Find a Fresh Perspective: 4 Ways to Look at Any Room As If It’s For the First Time

published Aug 30, 2015
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(Image credit: Liz Hanson)

Getting your home to look its best means an occasional decor shake up, furniture rearrangement or new color palette. But sometimes it’s hard to see your space for exactly what it is. We’re all tied up emotionally to our homes, which is great, but it also limits the change we can visualize. We’re so used to the way things are! If you want to stop glossing over your home and really get a fresh perspective, try these things.

Take a photo

The number one (and also easiest) way to see your home how others see it. Something about looking at your rooms on a screen instead of in person, makes it easier to step out of your everyday reality and see what’s working and what could be improved. You might be surprised by just what jumps out at you from a photo that you never noticed before.

Remove all your personal belongings

This is especially helpful when working on a new furniture layout or thinking about proportion in your room. Take all the extras away so you can really see the form and function of your things without getting distracted by knick knacks, textiles or clutter. Bonus: it also makes your furniture much easier to move around.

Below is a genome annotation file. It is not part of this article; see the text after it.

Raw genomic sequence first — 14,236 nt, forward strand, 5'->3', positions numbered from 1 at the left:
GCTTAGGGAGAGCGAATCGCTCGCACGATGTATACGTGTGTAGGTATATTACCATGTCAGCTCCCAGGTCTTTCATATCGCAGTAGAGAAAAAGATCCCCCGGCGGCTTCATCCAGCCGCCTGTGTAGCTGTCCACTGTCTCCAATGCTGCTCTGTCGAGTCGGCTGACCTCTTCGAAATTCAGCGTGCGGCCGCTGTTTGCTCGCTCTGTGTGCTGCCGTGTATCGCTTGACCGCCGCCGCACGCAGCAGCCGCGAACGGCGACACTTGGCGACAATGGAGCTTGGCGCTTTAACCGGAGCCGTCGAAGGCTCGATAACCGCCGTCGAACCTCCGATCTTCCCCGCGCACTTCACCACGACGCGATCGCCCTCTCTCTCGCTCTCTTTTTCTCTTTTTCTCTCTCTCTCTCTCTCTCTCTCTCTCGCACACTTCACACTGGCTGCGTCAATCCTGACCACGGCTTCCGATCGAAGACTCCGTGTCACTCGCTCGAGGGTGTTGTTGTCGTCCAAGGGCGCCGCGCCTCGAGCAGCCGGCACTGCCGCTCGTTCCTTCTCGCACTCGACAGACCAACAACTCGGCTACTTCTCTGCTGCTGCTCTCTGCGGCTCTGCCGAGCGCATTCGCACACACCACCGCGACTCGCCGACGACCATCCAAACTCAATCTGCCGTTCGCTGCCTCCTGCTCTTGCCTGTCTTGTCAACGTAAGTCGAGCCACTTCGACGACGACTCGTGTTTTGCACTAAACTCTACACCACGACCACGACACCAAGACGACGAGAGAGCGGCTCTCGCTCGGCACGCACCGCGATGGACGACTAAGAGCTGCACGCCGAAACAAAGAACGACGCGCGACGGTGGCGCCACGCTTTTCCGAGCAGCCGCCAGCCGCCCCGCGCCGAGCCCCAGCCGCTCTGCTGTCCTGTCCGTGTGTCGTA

Change your perspective

We are creatures of habit and thus, see our homes from a surprisingly small number of angles and views. Do you always sit at the same place at the table every night for dinner? Try sliding over a few. Sit on those rarely-used occasional chairs in your living room to see what it looks like from the point of view of your guests.

Enlist your most diplomatic friend

Finally, get some actual different eyes! If you can, find an honest but kind friend who hasn’t spent a ton of time chez toi. It’s always easier to see the shortcomings of someone else’s space because you’re not emotionally attached or accustomed to seeing the same old, same old every day. He or she might be hesitant to give general thoughts, so make sure to ask specific questions to get the type of information you’re looking for.

How else do you gain a fresh perspective on your longtime spaces?